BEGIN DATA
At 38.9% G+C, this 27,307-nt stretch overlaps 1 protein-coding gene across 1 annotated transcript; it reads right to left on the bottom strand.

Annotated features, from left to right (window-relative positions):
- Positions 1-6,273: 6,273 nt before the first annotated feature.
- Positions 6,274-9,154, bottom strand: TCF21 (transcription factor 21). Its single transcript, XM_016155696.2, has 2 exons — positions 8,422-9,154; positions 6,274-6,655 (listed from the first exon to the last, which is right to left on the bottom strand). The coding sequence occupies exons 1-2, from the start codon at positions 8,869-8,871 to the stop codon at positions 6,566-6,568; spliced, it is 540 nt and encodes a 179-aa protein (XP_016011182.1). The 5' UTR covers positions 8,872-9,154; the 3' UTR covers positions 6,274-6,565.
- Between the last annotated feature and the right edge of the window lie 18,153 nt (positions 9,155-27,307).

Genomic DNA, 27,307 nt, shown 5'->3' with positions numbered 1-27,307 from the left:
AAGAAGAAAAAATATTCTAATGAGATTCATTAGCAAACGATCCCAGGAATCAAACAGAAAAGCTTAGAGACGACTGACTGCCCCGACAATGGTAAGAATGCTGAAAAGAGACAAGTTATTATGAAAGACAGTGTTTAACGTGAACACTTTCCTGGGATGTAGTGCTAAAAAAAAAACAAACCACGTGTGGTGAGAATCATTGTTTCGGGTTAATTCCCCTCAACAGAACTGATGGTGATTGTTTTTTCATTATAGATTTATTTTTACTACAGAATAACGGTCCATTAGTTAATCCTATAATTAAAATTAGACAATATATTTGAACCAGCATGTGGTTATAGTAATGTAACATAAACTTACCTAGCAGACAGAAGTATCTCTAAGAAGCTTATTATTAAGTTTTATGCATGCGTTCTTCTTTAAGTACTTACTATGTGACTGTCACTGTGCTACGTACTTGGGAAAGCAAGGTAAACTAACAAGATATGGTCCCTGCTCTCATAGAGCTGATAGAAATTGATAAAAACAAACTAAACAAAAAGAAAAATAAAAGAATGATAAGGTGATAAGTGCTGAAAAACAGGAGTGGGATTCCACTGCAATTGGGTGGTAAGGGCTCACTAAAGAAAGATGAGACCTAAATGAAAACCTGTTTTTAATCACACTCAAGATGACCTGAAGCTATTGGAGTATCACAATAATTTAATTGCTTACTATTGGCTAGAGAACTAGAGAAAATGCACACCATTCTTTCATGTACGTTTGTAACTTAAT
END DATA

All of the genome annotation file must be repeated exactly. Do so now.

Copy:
At 38.9% G+C, this 27,307-nt stretch overlaps 1 protein-coding gene across 1 annotated transcript; it reads right to left on the bottom strand.

Annotated features, from left to right (window-relative positions):
- Positions 1-6,273: 6,273 nt before the first annotated feature.
- Positions 6,274-9,154, bottom strand: TCF21 (transcription factor 21). Its single transcript, XM_016155696.2, has 2 exons — positions 8,422-9,154; positions 6,274-6,655 (listed from the first exon to the last, which is right to left on the bottom strand). The coding sequence occupies exons 1-2, from the start codon at positions 8,869-8,871 to the stop codon at positions 6,566-6,568; spliced, it is 540 nt and encodes a 179-aa protein (XP_016011182.1). The 5' UTR covers positions 8,872-9,154; the 3' UTR covers positions 6,274-6,565.
- Between the last annotated feature and the right edge of the window lie 18,153 nt (positions 9,155-27,307).

Genomic DNA, 27,307 nt, shown 5'->3' with positions numbered 1-27,307 from the left:
AAGAAGAAAAAATATTCTAATGAGATTCATTAGCAAACGATCCCAGGAATCAAACAGAAAAGCTTAGAGACGACTGACTGCCCCGACAATGGTAAGAATGCTGAAAAGAGACAAGTTATTATGAAAGACAGTGTTTAACGTGAACACTTTCCTGGGATGTAGTGCTAAAAAAAAAACAAACCACGTGTGGTGAGAATCATTGTTTCGGGTTAATTCCCCTCAACAGAACTGATGGTGATTGTTTTTTCATTATAGATTTATTTTTACTACAGAATAACGGTCCATTAGTTAATCCTATAATTAAAATTAGACAATATATTTGAACCAGCATGTGGTTATAGTAATGTAACATAAACTTACCTAGCAGACAGAAGTATCTCTAAGAAGCTTATTATTAAGTTTTATGCATGCGTTCTTCTTTAAGTACTTACTATGTGACTGTCACTGTGCTACGTACTTGGGAAAGCAAGGTAAACTAACAAGATATGGTCCCTGCTCTCATAGAGCTGATAGAAATTGATAAAAACAAACTAAACAAAAAGAAAAATAAAAGAATGATAAGGTGATAAGTGCTGAAAAACAGGAGTGGGATTCCACTGCAATTGGGTGGTAAGGGCTCACTAAAGAAAGATGAGACCTAAATGAAAACCTGTTTTTAATCACACTCAAGATGACCTGAAGCTATTGGAGTATCACAATAATTTAATTGCTTACTATTGGCTAGAGAACTAGAGAAAATGCACACCATTCTTTCATGTACGTTTGTAACTTAAT